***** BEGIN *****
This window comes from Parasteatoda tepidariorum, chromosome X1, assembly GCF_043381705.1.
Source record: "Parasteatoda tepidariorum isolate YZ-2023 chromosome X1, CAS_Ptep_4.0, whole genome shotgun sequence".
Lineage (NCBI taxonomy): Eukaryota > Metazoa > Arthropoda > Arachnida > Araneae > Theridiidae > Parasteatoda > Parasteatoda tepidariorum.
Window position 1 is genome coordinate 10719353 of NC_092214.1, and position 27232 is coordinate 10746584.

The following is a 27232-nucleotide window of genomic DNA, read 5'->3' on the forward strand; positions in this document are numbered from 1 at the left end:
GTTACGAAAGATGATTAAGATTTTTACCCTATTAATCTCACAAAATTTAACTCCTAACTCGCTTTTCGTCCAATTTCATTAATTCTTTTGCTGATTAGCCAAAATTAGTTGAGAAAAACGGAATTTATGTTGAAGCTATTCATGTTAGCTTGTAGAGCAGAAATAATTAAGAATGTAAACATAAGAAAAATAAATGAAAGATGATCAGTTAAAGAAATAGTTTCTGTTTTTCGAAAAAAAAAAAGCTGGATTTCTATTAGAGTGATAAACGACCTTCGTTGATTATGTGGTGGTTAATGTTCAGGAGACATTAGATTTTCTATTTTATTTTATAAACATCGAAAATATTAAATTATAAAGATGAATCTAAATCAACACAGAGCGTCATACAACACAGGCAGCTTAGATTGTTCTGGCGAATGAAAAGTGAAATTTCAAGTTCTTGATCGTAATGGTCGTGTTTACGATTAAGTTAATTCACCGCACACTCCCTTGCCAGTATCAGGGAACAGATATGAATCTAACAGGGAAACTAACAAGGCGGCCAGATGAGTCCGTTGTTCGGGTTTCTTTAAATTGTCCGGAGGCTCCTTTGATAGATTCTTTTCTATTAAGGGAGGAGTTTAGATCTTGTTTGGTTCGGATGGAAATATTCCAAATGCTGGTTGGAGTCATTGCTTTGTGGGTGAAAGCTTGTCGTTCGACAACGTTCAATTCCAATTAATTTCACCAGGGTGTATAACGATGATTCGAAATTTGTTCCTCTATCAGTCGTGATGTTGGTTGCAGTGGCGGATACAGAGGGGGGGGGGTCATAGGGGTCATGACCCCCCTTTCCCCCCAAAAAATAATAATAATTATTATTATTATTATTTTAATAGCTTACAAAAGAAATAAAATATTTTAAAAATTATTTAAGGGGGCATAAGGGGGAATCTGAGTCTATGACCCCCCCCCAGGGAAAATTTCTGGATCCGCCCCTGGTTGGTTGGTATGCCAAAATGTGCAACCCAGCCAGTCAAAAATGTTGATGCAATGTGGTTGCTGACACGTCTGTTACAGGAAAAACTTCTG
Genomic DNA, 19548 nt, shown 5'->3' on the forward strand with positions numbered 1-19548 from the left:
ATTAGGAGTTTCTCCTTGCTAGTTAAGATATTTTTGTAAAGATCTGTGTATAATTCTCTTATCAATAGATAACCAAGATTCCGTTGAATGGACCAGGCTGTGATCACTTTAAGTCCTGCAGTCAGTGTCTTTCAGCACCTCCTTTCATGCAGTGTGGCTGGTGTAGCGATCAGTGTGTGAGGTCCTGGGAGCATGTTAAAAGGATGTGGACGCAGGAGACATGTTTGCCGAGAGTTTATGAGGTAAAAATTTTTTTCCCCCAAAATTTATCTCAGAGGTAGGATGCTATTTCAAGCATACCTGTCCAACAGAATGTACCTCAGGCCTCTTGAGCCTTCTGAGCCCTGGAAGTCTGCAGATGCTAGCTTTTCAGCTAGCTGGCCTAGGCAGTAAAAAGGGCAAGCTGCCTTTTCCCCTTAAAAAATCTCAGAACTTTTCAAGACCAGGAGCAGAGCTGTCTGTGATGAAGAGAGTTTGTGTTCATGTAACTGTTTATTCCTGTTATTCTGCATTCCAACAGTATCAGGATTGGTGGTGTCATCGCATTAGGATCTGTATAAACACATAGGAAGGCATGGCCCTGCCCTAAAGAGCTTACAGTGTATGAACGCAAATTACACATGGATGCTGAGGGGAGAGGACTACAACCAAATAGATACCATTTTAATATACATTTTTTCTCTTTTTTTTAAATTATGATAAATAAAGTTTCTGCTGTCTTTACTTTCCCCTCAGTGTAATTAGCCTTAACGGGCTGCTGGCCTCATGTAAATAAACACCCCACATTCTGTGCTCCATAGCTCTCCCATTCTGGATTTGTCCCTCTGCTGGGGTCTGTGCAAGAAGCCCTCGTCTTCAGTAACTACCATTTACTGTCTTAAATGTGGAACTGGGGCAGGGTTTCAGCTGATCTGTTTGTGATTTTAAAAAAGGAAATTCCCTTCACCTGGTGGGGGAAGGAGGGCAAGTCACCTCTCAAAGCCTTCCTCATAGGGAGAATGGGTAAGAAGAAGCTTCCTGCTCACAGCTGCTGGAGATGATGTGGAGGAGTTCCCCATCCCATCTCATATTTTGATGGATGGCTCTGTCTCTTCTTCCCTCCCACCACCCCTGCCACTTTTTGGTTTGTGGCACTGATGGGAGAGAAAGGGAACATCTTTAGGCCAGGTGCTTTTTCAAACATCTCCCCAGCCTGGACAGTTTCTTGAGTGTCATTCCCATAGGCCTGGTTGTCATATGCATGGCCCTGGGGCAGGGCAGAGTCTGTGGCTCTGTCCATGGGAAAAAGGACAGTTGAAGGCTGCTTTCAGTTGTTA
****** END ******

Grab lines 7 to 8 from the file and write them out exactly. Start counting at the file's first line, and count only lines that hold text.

Genomic DNA, 19548 nt, shown 5'->3' on the forward strand with positions numbered 1-19548 from the left:
ATTAGGAGTTTCTCCTTGCTAGTTAAGATATTTTTGTAAAGATCTGTGTATAATTCTCTTATCAATAGATAACCAAGATTCCGTTGAATGGACCAGGCTGTGATCACTTTAAGTCCTGCAGTCAGTGTCTTTCAGCACCTCCTTTCATGCAGTGTGGCTGGTGTAGCGATCAGTGTGTGAGGTCCTGGGAGCATGTTAAAAGGATGTGGACGCAGGAGACATGTTTGCCGAGAGTTTATGAGGTAAAAATTTTTTTCCCCCAAAATTTATCTCAGAGGTAGGATGCTATTTCAAGCATACCTGTCCAACAGAATGTACCTCAGGCCTCTTGAGCCTTCTGAGCCCTGGAAGTCTGCAGATGCTAGCTTTTCAGCTAGCTGGCCTAGGCAGTAAAAAGGGCAAGCTGCCTTTTCCCCTTAAAAAATCTCAGAACTTTTCAAGACCAGGAGCAGAGCTGTCTGTGATGAAGAGAGTTTGTGTTCATGTAACTGTTTATTCCTGTTATTCTGCATTCCAACAGTATCAGGATTGGTGGTGTCATCGCATTAGGATCTGTATAAACACATAGGAAGGCATGGCCCTGCCCTAAAGAGCTTACAGTGTATGAACGCAAATTACACATGGATGCTGAGGGGAGAGGACTACAACCAAATAGATACCATTTTAATATACATTTTTTCTCTTTTTTTTAAATTATGATAAATAAAGTTTCTGCTGTCTTTACTTTCCCCTCAGTGTAATTAGCCTTAACGGGCTGCTGGCCTCATGTAAATAAACACCCCACATTCTGTGCTCCATAGCTCTCCCATTCTGGATTTGTCCCTCTGCTGGGGTCTGTGCAAGAAGCCCTCGTCTTCAGTAACTACCATTTACTGTCTTAAATGTGGAACTGGGGCAGGGTTTCAGCTGATCTGTTTGTGATTTTAAAAAAGGAAATTCCCTTCACCTGGTGGGGGAAGGAGGGCAAGTCACCTCTCAAAGCCTTCCTCATAGGGAGAATGGGTAAGAAGAAGCTTCCTGCTCACAGCTGCTGGAGATGATGTGGAGGAGTTCCCCATCCCATCTCATATTTTGATGGATGGCTCTGTCTCTTCTTCCCTCCCACCACCCCTGCCACTTTTTGGTTTGTGGCACTGATGGGAGAGAAAGGGAACATCTTTAGGCCAGGTGCTTTTTCAAACATCTCCCCAGCCTGGACAGTTTCTTGAGTGTCATTCCCATAGGCCTGGTTGTCATATGCATGGCCCTGGGGCAGGGCAGAGTCTGTGGCTCTGTCCATGGGAAAAAGGACAGTTGAAGGCTGCTTTCAGTTGTTA